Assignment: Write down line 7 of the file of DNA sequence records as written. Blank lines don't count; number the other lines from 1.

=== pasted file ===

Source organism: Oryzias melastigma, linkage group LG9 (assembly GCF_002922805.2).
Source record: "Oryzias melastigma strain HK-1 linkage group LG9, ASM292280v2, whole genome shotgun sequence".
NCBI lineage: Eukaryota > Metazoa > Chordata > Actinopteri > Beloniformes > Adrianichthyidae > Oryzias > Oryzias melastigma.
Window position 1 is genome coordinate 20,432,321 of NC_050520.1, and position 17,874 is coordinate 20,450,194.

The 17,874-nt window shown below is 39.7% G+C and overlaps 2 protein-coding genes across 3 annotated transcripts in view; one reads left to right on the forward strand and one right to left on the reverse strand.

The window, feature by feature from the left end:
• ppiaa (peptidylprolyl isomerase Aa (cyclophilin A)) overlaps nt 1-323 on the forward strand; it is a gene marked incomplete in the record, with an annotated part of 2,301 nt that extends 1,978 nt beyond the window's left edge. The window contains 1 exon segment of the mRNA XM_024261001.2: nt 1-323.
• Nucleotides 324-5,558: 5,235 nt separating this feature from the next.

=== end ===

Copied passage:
• ppiaa (peptidylprolyl isomerase Aa (cyclophilin A)) overlaps nt 1-323 on the forward strand; it is a gene marked incomplete in the record, with an annotated part of 2,301 nt that extends 1,978 nt beyond the window's left edge. The window contains 1 exon segment of the mRNA XM_024261001.2: nt 1-323.